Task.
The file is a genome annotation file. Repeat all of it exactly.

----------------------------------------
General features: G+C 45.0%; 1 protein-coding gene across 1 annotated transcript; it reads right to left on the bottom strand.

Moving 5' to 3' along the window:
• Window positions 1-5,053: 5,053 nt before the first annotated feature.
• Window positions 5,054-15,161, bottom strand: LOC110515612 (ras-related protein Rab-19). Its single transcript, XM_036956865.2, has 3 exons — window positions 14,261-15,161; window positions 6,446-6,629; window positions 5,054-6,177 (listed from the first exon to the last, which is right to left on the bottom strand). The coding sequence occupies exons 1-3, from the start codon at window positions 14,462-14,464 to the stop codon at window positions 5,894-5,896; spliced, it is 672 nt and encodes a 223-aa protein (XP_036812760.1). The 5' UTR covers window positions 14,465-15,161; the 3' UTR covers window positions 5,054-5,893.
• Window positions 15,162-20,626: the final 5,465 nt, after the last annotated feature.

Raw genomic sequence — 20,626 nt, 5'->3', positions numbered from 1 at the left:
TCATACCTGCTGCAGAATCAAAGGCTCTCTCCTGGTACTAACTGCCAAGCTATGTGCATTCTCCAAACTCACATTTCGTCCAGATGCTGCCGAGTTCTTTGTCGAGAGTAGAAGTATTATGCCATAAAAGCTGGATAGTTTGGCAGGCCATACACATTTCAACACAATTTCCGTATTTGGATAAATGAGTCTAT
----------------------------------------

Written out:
General features: G+C 45.0%; 1 protein-coding gene across 1 annotated transcript; it reads right to left on the bottom strand.

Moving 5' to 3' along the window:
• Window positions 1-5,053: 5,053 nt before the first annotated feature.
• Window positions 5,054-15,161, bottom strand: LOC110515612 (ras-related protein Rab-19). Its single transcript, XM_036956865.2, has 3 exons — window positions 14,261-15,161; window positions 6,446-6,629; window positions 5,054-6,177 (listed from the first exon to the last, which is right to left on the bottom strand). The coding sequence occupies exons 1-3, from the start codon at window positions 14,462-14,464 to the stop codon at window positions 5,894-5,896; spliced, it is 672 nt and encodes a 223-aa protein (XP_036812760.1). The 5' UTR covers window positions 14,465-15,161; the 3' UTR covers window positions 5,054-5,893.
• Window positions 15,162-20,626: the final 5,465 nt, after the last annotated feature.

Raw genomic sequence — 20,626 nt, 5'->3', positions numbered from 1 at the left:
TCATACCTGCTGCAGAATCAAAGGCTCTCTCCTGGTACTAACTGCCAAGCTATGTGCATTCTCCAAACTCACATTTCGTCCAGATGCTGCCGAGTTCTTTGTCGAGAGTAGAAGTATTATGCCATAAAAGCTGGATAGTTTGGCAGGCCATACACATTTCAACACAATTTCCGTATTTGGATAAATGAGTCTAT